Progress in material sciences drives new developments, e.g. in the areas of light weight construction or energy generation. Before a material is broadly used, there are generally two major hurdles to take: firstly development/discovery of the new material, and secondly its mass production/broad availability. Many new materials have been discovered in the last years and decades. Several are now on the edge of a possible mass production, making them affordable for various new applications.
- Graphene, being extremely strong, transparent as well as an excellent electrical conductor.
- Aerogels, having an extremely low density, while being extraordinary thermal insulators.
- 2D materials (e.g. Silicene), possessing extraordinary electrical and mechanical properties.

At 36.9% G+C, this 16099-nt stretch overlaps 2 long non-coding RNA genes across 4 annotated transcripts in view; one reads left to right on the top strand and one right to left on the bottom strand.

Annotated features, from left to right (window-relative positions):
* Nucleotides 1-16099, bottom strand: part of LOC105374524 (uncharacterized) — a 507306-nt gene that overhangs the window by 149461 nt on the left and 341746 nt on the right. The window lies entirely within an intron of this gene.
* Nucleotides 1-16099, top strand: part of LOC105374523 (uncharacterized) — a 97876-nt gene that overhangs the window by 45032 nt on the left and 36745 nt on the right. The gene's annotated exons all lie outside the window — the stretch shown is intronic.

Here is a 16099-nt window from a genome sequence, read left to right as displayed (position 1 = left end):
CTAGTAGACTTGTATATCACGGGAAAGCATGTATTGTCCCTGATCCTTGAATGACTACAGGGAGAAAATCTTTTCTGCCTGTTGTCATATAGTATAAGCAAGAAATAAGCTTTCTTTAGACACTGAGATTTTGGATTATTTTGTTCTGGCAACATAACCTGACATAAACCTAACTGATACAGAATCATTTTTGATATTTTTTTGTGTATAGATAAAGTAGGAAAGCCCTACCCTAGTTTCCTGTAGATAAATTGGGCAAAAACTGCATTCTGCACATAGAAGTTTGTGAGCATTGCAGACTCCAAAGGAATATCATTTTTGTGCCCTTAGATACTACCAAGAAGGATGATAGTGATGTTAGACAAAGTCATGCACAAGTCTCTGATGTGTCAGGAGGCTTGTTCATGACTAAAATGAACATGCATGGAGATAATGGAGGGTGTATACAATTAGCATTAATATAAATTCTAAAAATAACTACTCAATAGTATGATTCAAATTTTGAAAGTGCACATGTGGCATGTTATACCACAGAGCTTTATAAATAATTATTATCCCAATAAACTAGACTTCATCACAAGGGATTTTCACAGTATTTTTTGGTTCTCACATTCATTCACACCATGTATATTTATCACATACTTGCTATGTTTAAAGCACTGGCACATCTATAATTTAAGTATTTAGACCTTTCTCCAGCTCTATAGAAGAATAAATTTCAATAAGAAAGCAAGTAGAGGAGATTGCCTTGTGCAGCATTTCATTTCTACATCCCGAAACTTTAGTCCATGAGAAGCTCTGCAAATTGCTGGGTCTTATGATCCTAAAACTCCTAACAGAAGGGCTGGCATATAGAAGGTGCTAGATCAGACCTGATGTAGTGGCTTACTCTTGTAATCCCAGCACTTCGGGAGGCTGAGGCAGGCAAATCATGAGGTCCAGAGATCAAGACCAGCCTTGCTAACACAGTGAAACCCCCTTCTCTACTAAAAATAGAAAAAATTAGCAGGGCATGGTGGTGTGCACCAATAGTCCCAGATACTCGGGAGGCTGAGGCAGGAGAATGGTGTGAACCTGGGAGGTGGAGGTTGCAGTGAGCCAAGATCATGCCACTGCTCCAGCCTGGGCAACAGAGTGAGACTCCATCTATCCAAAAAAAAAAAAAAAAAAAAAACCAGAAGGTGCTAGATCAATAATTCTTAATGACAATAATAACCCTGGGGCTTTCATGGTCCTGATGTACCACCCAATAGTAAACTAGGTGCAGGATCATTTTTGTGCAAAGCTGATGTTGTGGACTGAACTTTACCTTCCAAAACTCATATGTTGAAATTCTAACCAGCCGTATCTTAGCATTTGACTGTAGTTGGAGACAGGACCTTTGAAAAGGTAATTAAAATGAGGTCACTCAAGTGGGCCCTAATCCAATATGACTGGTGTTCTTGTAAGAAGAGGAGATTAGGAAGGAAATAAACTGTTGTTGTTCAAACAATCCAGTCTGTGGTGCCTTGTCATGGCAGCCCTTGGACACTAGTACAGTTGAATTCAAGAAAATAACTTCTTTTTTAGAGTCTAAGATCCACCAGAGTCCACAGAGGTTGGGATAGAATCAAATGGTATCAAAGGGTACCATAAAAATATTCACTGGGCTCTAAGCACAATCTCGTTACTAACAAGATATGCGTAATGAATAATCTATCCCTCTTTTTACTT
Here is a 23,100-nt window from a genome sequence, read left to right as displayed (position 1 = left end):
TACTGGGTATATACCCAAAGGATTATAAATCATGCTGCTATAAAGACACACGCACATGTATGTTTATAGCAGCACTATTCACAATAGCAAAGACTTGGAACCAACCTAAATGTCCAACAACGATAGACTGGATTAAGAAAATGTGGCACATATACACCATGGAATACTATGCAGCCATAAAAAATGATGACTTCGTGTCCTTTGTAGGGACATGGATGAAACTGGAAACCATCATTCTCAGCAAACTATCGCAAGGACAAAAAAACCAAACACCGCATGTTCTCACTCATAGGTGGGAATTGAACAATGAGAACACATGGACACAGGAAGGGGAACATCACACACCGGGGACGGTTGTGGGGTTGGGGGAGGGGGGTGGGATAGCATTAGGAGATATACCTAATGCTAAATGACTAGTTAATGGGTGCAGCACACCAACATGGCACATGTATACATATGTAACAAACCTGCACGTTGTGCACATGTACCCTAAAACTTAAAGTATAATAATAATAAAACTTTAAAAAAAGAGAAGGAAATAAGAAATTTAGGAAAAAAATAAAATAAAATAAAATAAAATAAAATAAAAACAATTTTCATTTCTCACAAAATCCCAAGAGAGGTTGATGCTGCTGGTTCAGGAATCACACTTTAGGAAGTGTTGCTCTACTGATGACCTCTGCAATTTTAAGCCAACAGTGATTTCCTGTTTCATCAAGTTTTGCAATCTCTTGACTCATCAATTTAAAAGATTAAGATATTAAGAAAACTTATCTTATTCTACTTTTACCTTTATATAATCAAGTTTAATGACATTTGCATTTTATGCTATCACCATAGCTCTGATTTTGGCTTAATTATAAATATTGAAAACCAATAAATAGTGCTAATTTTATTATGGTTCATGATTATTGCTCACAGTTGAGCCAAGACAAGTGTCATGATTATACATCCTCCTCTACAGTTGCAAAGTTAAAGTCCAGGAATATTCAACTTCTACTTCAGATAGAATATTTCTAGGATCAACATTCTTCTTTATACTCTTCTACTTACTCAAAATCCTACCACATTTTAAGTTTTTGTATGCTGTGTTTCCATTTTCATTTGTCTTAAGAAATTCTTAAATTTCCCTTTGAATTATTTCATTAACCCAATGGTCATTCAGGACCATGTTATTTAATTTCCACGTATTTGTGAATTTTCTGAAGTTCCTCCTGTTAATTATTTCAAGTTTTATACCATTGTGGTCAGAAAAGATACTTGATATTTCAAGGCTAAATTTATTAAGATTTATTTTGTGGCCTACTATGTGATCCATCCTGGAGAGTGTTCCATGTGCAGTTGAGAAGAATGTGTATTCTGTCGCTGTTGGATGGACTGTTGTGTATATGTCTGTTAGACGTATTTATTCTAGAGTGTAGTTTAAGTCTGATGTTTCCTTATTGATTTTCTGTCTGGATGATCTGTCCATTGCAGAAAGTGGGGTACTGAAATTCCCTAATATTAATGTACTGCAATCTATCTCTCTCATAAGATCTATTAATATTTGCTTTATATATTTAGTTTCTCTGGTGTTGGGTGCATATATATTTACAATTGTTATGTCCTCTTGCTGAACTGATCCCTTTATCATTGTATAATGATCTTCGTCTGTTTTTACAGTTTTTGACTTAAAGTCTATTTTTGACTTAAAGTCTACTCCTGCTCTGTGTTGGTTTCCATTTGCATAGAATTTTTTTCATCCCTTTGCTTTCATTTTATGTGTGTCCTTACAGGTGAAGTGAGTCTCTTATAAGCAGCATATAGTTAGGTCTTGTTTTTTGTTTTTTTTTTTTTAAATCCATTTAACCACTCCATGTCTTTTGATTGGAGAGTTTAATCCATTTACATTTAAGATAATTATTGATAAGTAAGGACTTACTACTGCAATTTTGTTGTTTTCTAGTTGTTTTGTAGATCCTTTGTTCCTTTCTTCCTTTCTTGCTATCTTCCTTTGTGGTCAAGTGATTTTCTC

- Functionally Graded Materials, having multiple advantages over materials with a step wise transition
(e.g. inhibition of crack propagation, enabling of high thermal gradients,).
- Functional Fibers & Fabrics, playing a key role in the realization of next generation wearables, making electronics
flexible and bringing them closer to the body.
- Meta Materials, having novel artificial mechanical, electromagnetic, or acoustic properties.
According to the Research and Innovation Department of the European Commission, about 70% of all new product innovation is based directly or indirectly on materials with new or improved properties.